Potential users of the 3.6 GHz band for wide area broadband services have confirmed strong interest in gaining access to the band in metropolitan and regional areas, either for fixed or mobile services. This interest has been amplified given the ongoing global interest in use of the band for early 5G deployments. In making its decisions, the ACMA has recognised the potential impact on incumbent licensees. In response to concerns raised in submissions raised by existing services in the bands, the ACMA has decided on a range of mitigations, in some cases unprecedented, to assist incumbents with the transition. In relation to regional point-to-multipoint services providers, which includes wireless internet service providers, this includes proposing extended re-allocation periods, a commitment to review alternative options in the 5.6 GHz and 28 GHz bands, as well as promoting commercial negotiations to support ongoing access to spectrum where possible. In addition to this, the ACMA is committed to working with the satellite industry to identify Earth station protection arrangements on the east coast of Australia.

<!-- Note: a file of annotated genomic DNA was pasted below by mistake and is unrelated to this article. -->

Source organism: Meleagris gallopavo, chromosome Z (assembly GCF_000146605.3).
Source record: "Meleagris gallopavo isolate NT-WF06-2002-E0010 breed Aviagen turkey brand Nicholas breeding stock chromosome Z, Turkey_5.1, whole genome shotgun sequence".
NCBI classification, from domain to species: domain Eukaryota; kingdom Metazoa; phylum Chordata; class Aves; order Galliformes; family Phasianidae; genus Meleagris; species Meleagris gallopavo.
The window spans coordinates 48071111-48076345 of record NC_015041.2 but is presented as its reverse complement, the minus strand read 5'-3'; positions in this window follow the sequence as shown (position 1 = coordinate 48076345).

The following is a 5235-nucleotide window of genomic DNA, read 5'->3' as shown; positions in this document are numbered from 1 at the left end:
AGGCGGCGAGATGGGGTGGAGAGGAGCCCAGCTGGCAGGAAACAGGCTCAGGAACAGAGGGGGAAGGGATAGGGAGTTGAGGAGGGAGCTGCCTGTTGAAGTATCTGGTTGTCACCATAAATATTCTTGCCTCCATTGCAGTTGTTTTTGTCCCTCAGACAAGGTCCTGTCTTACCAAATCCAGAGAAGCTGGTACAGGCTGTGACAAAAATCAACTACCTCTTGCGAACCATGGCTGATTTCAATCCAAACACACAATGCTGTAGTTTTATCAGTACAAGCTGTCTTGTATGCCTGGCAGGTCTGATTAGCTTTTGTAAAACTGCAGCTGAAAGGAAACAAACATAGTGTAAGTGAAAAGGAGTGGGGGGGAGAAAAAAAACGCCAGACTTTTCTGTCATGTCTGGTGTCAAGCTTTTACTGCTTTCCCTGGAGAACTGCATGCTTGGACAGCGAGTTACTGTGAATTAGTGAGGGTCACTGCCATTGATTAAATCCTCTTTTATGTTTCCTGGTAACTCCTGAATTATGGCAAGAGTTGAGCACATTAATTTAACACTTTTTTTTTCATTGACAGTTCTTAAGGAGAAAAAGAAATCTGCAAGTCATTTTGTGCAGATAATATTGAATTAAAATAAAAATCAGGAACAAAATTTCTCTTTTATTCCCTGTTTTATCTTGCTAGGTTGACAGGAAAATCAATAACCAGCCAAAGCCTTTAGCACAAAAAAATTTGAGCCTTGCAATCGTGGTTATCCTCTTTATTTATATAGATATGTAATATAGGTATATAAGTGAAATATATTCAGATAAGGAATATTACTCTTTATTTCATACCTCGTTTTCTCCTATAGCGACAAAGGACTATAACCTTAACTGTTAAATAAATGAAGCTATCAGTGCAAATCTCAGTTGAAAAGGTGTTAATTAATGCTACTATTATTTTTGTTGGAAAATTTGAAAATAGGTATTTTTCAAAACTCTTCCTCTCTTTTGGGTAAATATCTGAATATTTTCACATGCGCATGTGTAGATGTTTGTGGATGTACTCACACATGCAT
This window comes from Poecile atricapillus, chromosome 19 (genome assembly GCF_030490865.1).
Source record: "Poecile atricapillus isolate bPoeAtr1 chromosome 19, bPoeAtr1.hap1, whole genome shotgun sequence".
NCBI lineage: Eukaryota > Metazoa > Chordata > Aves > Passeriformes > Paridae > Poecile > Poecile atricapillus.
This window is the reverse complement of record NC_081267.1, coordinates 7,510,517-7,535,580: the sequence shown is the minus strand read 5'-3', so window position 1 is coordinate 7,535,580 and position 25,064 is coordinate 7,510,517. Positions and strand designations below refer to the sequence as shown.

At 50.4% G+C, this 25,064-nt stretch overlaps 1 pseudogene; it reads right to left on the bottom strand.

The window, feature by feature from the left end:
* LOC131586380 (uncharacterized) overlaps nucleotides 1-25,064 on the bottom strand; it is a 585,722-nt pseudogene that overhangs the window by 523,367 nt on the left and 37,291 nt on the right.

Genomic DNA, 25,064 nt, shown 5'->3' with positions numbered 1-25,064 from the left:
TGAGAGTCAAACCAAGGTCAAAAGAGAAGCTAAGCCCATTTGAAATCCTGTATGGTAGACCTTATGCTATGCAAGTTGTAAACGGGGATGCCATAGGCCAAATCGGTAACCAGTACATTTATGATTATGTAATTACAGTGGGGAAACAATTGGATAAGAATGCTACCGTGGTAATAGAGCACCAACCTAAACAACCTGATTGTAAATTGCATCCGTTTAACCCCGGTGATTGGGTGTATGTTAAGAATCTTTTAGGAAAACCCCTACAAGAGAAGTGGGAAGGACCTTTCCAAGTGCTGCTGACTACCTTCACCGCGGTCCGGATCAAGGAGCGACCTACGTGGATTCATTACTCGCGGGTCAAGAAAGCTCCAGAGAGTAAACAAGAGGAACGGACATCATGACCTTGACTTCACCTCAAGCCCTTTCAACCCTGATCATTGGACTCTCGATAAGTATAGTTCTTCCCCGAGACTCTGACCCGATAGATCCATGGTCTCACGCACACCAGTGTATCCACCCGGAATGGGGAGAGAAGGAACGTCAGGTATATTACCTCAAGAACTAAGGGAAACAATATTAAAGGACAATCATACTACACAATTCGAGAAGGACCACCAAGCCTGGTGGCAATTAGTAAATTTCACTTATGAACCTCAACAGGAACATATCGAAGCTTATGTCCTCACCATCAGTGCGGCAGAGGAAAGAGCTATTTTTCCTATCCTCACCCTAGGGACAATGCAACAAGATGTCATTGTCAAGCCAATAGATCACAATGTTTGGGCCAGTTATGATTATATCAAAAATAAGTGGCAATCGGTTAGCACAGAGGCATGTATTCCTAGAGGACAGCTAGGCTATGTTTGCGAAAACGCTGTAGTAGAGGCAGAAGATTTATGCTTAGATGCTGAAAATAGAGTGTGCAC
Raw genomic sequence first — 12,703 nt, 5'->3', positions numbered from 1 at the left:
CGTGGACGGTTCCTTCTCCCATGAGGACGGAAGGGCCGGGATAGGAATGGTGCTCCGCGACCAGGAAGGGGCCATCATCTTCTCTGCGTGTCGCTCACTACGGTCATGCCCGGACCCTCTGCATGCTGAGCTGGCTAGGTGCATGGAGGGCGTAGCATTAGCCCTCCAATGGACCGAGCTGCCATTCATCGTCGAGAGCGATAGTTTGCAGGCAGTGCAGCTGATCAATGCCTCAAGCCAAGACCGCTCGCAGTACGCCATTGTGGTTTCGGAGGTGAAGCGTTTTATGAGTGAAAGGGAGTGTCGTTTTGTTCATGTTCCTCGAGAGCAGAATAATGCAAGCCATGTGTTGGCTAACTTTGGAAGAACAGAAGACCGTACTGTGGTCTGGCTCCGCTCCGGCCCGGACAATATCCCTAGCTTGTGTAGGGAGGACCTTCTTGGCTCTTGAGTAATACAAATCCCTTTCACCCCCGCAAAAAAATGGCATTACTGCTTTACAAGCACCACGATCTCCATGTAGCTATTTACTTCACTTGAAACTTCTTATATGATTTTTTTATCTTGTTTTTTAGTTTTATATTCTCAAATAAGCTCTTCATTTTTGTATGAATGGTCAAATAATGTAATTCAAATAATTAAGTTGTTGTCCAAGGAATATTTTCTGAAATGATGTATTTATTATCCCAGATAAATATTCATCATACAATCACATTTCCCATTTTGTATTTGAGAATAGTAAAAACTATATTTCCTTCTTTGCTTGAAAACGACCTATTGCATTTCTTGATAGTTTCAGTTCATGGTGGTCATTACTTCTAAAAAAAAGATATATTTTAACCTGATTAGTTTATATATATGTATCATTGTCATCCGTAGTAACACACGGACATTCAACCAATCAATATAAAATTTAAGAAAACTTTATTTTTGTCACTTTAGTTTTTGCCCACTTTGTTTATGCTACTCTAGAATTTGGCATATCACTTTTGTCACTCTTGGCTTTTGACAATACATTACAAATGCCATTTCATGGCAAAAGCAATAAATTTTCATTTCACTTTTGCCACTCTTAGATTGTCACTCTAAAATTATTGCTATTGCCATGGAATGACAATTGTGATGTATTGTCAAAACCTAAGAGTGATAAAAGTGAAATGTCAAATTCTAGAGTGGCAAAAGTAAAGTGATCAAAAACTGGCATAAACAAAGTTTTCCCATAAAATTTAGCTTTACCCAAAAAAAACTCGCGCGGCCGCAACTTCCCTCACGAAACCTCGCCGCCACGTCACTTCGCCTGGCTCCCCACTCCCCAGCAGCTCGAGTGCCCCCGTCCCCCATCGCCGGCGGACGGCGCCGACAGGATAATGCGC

Reconfiguration of the 890–915/935–960 MHz band
The 900 MHz band has long been a cornerstone for mobile service delivery in Australia.
The purpose of this reconfiguration of the 890–915/935–960 MHz band (or ‘900 MHz GSM band’) is to enable efficient deployments of 4th generation (4G) long term evolution (LTE) mobile technologies in the band, given that legacy 2G services have been, or are being, switched off. The band is apparatus-licensed to Telstra, Optus and VHA in 8.4 or 8.2 MHz frequency division duplex (FDD) pairs. The ACMA identified the band would need to be reconfigured into 5 MHz paired blocks to maximise its efficiency for use by 4G services that are of interest to the mobile carriers.